Mustafa Bey Barmada

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This article was considered for deletion at Wikipedia on May 28 2020. This is a backup of Wikipedia:Mustafa_Bey_Barmada. All of its AfDs can be found at Wikipedia:Special:PrefixIndex/Wikipedia:Articles_for_deletion/Mustafa_Bey_Barmada, the first at Wikipedia:Wikipedia:Articles_for_deletion/Mustafa_Bey_Barmada. Purge

Template:COI Mustafa Bey Barmada (Arabic: مصطفى برمدا‎) (1883–1953) was a Syrian political leader and statesman.


Barmada was born in 1883 in Aleppo. He studied elementary school in Aleppo then he moved to Istanbul to study law .

Political Career

Barmada was named Governor General of the State of Aleppo (1923–1924) under the French Mandate of Syria after Kamil Al Qudsi. Barmada, the Istanbul trained legal expert resigned as a Governor on 5 January 1924, after eight months in office because he obstructed the implementation of French polices. His resignation - reportedly because he did not accept the French plan to replace gold as the Monterey exchange with paper currency </1>

Before World War 1, Mustafa Barmada joined Al fatat bloc which includes Fakhri Al Barudi, Jammil Mardam and Shukri Al-Quwwatli

In 1947, Mustafa Barmada was elected as a member of the Syrian parliament for Aleppo. The 1947 parliamentary elections gave visible indications of the growing fragmentation of the Syrian polity (something that would become characteristic of the political scene within Syria) as well as the increasing public disenchantment with the Kutla Bloc politicians. The election process catalyzed a split within the Kutla Bloc, leading to the formation of the Nationalist Party, which consisted of members of the ruling wing of the Bloc such as Shukri Al-Quwwatli , Jamil Mardam, Faris al- Khuri, Lutfi al-Haffar and Sabri al-'Asali, all of whom were identified as Damascene politicians. The opposition wing of the Bloc, consisting of members who generally had beenidentified as dissidents since 1939 (primarily over the issue of Alexandretta/Hatay and the obsequious actions of the ruling wing of the Bloc in allowing the French to "give" the Alexandretta region to Turkey— which subsequently referred to it as Hatay), was based in Aleppo and counted among its members Rushdi al-Kikhia, Nazim al-Qudsi, Mustafa Barmada and Mikhail Ilyan. They began to coalesce in 1947 but officially formed a party, Hizb al-Sha'b or Populist (People's) Party, in August of 1948.</2>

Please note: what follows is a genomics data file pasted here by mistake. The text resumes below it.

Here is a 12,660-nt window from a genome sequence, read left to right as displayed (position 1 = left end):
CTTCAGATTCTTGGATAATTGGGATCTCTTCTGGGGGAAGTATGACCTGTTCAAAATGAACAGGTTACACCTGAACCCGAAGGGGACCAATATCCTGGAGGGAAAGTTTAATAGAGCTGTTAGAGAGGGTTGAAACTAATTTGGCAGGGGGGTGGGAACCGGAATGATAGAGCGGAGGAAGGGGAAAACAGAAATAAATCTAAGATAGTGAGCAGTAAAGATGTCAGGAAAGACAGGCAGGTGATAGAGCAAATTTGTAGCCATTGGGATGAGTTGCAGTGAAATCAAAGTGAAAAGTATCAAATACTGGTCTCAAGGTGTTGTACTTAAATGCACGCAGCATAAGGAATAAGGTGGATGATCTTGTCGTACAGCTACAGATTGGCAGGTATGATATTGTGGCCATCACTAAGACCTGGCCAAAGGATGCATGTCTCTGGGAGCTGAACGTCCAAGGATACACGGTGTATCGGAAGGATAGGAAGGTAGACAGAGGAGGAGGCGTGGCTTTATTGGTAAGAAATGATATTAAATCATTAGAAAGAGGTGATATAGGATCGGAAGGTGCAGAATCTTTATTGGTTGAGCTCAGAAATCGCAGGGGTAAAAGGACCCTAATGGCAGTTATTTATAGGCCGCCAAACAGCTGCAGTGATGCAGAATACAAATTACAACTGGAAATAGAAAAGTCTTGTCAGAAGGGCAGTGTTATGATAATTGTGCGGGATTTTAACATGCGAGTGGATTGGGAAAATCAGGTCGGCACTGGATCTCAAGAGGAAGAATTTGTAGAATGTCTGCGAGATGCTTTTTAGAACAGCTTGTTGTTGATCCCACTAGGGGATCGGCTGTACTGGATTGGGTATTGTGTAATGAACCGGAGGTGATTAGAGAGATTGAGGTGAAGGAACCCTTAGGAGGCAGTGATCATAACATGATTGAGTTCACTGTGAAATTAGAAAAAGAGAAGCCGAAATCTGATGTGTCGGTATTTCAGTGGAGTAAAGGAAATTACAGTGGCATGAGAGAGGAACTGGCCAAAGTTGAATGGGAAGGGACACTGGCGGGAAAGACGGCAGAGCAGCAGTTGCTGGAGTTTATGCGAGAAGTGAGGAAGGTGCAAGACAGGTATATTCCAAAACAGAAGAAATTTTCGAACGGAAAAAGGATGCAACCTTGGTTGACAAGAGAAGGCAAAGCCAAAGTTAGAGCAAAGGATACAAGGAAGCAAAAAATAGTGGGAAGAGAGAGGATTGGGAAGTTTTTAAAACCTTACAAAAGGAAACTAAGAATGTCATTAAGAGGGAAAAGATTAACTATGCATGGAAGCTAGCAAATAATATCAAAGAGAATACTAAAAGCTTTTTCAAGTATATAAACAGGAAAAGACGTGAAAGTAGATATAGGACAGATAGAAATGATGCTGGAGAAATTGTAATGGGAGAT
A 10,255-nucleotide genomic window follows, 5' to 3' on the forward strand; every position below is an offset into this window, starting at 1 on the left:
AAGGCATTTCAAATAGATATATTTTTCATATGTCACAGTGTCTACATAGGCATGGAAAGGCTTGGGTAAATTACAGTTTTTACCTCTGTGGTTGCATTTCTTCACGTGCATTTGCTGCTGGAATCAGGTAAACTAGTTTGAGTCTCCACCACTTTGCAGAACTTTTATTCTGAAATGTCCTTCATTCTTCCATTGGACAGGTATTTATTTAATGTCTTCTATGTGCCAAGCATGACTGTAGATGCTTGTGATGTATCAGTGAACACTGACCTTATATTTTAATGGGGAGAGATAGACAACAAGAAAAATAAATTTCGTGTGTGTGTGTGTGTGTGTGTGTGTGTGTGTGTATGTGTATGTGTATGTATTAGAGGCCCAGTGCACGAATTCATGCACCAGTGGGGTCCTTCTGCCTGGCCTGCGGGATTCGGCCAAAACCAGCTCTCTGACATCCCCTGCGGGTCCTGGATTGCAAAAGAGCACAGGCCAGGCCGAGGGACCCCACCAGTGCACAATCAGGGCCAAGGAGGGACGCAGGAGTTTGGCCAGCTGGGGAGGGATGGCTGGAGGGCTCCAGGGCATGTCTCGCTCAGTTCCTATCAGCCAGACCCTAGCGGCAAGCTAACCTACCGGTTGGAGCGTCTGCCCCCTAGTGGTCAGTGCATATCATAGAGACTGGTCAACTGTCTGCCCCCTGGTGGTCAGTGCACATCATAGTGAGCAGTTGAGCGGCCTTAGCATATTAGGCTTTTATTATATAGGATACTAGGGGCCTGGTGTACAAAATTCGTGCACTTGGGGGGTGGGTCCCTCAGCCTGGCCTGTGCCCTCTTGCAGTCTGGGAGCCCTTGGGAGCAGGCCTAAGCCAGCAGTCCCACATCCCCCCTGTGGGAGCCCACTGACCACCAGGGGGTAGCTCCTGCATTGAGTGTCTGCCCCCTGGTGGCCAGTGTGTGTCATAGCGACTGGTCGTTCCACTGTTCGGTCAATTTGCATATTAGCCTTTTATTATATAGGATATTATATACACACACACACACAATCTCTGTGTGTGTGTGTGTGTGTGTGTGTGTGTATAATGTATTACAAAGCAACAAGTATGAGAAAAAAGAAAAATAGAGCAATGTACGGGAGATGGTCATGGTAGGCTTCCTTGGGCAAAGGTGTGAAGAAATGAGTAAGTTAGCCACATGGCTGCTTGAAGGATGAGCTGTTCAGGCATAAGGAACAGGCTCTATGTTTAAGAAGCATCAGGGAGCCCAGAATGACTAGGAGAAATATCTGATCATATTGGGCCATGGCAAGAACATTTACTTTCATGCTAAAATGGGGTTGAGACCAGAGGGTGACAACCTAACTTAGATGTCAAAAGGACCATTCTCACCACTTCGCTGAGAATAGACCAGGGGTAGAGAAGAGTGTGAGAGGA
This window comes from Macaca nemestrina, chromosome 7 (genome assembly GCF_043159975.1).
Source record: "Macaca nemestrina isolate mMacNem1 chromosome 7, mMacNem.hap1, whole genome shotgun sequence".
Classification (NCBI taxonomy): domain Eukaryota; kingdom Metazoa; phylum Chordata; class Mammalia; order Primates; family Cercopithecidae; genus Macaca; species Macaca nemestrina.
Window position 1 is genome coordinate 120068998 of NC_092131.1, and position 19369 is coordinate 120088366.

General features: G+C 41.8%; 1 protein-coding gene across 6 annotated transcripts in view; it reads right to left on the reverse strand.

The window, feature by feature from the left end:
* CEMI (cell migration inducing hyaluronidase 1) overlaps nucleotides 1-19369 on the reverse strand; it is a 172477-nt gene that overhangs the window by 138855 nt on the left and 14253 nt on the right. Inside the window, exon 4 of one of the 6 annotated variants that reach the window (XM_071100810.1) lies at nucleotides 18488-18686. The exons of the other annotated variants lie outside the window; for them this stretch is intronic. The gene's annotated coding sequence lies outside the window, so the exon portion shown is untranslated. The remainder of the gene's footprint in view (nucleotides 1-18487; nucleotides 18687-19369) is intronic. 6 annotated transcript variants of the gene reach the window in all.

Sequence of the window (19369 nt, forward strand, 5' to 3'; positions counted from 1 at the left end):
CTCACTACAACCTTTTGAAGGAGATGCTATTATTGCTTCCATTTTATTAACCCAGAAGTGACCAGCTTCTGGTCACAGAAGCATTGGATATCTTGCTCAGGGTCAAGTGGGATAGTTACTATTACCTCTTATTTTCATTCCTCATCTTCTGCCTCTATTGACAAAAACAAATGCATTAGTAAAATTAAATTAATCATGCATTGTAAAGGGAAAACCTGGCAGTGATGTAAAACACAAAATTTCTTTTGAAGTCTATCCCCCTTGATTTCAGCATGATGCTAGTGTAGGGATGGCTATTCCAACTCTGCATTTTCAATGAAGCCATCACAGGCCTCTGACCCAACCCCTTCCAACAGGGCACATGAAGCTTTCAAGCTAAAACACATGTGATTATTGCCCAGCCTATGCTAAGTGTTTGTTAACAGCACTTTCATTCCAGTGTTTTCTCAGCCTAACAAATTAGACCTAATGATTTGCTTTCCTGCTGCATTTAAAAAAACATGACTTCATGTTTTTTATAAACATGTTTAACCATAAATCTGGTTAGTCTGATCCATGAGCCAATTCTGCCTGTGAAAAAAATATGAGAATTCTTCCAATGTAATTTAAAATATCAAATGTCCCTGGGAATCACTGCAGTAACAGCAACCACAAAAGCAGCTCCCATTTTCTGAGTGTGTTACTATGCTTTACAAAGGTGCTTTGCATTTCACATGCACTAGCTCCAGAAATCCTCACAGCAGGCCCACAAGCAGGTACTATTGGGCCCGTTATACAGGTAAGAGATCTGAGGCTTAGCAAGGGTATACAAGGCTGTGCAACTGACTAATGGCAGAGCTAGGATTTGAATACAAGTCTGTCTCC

Judicial Career

In 1931, Mustafa Barmada was elected as the second president of the Bar in Aleppo, and then he was appointed as President of the Court of Cassation. <ref></3>


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